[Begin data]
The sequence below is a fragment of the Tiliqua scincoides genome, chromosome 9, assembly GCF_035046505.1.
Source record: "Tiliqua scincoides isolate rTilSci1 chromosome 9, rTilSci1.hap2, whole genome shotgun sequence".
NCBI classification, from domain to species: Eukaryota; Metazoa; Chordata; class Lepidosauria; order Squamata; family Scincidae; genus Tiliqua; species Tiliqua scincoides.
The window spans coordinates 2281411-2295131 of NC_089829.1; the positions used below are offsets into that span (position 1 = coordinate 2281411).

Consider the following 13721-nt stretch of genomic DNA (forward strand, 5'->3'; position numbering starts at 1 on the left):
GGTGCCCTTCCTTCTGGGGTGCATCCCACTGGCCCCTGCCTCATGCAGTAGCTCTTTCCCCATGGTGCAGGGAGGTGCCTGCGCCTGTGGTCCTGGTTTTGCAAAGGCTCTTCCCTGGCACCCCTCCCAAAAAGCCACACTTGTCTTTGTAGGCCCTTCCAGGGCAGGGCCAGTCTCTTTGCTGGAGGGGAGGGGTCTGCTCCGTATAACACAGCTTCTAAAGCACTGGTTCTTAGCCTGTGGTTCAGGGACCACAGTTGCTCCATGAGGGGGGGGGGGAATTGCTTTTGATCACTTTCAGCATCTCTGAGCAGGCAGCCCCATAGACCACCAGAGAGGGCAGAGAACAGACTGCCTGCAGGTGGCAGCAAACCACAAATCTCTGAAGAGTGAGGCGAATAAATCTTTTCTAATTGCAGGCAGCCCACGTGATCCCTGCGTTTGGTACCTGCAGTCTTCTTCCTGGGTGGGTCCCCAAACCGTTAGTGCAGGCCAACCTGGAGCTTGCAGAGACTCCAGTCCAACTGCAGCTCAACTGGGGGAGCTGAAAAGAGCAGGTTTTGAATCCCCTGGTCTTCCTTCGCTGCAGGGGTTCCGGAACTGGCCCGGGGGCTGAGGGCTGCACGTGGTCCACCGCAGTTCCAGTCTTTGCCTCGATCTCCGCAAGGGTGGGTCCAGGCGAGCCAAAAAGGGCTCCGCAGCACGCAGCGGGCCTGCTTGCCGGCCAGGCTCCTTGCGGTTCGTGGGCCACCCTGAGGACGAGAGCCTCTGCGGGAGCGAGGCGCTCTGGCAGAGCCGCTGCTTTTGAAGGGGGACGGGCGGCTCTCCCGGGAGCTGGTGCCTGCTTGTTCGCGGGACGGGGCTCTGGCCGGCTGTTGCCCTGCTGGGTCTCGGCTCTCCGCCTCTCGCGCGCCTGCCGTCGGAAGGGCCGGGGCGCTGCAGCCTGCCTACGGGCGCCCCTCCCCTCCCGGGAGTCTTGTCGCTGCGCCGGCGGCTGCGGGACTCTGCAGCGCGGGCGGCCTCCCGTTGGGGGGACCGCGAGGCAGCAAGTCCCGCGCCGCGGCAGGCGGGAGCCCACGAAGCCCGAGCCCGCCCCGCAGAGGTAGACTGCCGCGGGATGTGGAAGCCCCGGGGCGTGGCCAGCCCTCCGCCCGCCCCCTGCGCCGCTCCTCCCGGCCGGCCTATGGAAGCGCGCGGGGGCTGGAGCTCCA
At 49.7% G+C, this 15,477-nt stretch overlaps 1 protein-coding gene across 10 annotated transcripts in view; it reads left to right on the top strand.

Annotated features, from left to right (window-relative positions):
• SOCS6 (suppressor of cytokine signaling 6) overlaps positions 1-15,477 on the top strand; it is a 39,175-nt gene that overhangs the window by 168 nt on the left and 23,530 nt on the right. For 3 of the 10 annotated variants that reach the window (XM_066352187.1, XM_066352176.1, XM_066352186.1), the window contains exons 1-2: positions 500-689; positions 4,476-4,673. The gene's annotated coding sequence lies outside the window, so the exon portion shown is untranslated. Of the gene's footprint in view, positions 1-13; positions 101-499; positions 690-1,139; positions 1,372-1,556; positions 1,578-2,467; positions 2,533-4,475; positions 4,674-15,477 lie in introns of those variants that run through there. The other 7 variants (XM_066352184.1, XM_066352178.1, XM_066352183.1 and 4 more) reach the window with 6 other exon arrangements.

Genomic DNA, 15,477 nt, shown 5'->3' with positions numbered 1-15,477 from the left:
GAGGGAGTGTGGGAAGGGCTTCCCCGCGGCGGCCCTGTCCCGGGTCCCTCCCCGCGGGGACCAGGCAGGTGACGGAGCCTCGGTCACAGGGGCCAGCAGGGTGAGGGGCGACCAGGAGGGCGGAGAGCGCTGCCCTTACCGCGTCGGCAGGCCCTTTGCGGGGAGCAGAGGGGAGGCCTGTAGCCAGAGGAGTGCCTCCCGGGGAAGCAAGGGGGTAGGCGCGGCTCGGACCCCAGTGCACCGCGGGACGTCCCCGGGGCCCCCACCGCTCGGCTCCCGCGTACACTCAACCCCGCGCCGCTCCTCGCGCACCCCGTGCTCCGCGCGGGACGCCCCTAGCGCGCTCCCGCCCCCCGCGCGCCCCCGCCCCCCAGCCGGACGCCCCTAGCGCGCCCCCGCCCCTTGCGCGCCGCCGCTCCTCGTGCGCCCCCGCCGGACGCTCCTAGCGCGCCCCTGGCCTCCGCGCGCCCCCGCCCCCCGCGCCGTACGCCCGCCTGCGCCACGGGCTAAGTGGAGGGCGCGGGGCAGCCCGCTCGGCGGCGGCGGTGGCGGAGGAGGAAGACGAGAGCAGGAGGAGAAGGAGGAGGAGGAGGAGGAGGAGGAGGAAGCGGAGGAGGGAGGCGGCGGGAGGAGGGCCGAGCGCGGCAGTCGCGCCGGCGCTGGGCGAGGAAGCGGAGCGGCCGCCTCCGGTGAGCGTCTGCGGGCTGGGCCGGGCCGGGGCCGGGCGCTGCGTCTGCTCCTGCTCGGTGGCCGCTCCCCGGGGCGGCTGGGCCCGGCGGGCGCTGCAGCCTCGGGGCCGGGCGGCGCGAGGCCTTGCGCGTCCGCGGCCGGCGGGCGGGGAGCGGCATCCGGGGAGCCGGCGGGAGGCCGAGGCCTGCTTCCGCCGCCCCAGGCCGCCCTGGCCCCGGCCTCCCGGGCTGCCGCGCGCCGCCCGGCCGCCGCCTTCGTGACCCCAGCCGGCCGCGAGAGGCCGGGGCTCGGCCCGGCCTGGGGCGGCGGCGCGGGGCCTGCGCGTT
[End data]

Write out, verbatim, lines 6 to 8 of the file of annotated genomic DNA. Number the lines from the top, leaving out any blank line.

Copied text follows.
GGTGCCCTTCCTTCTGGGGTGCATCCCACTGGCCCCTGCCTCATGCAGTAGCTCTTTCCCCATGGTGCAGGGAGGTGCCTGCGCCTGTGGTCCTGGTTTTGCAAAGGCTCTTCCCTGGCACCCCTCCCAAAAAGCCACACTTGTCTTTGTAGGCCCTTCCAGGGCAGGGCCAGTCTCTTTGCTGGAGGGGAGGGGTCTGCTCCGTATAACACAGCTTCTAAAGCACTGGTTCTTAGCCTGTGGTTCAGGGACCACAGTTGCTCCATGAGGGGGGGGGGGAATTGCTTTTGATCACTTTCAGCATCTCTGAGCAGGCAGCCCCATAGACCACCAGAGAGGGCAGAGAACAGACTGCCTGCAGGTGGCAGCAAACCACAAATCTCTGAAGAGTGAGGCGAATAAATCTTTTCTAATTGCAGGCAGCCCACGTGATCCCTGCGTTTGGTACCTGCAGTCTTCTTCCTGGGTGGGTCCCCAAACCGTTAGTGCAGGCCAACCTGGAGCTTGCAGAGACTCCAGTCCAACTGCAGCTCAACTGGGGGAGCTGAAAAGAGCAGGTTTTGAATCCCCTGGTCTTCCTTCGCTGCAGGGGTTCCGGAACTGGCCCGGGGGCTGAGGGCTGCACGTGGTCCACCGCAGTTCCAGTCTTTGCCTCGATCTCCGCAAGGGTGGGTCCAGGCGAGCCAAAAAGGGCTCCGCAGCACGCAGCGGGCCTGCTTGCCGGCCAGGCTCCTTGCGGTTCGTGGGCCACCCTGAGGACGAGAGCCTCTGCGGGAGCGAGGCGCTCTGGCAGAGCCGCTGCTTTTGAAGGGGGACGGGCGGCTCTCCCGGGAGCTGGTGCCTGCTTGTTCGCGGGACGGGGCTCTGGCCGGCTGTTGCCCTGCTGGGTCTCGGCTCTCCGCCTCTCGCGCGCCTGCCGTCGGAAGGGCCGGGGCGCTGCAGCCTGCCTACGGGCGCCCCTCCCCTCCCGGGAGTCTTGTCGCTGCGCCGGCGGCTGCGGGACTCTGCAGCGCGGGCGGCCTCCCGTTGGGGGGACCGCGAGGCAGCAAGTCCCGCGCCGCGGCAGGCGGGAGCCCACGAAGCCCGAGCCCGCCCCGCAGAGGTAGACTGCCGCGGGATGTGGAAGCCCCGGGGCGTGGCCAGCCCTCCGCCCGCCCCCTGCGCCGCTCCTCCCGGCCGGCCTATGGAAGCGCGCGGGGGCTGGAGCTCCA
At 49.7% G+C, this 15,477-nt stretch overlaps 1 protein-coding gene across 10 annotated transcripts in view; it reads left to right on the top strand.

Annotated features, from left to right (window-relative positions):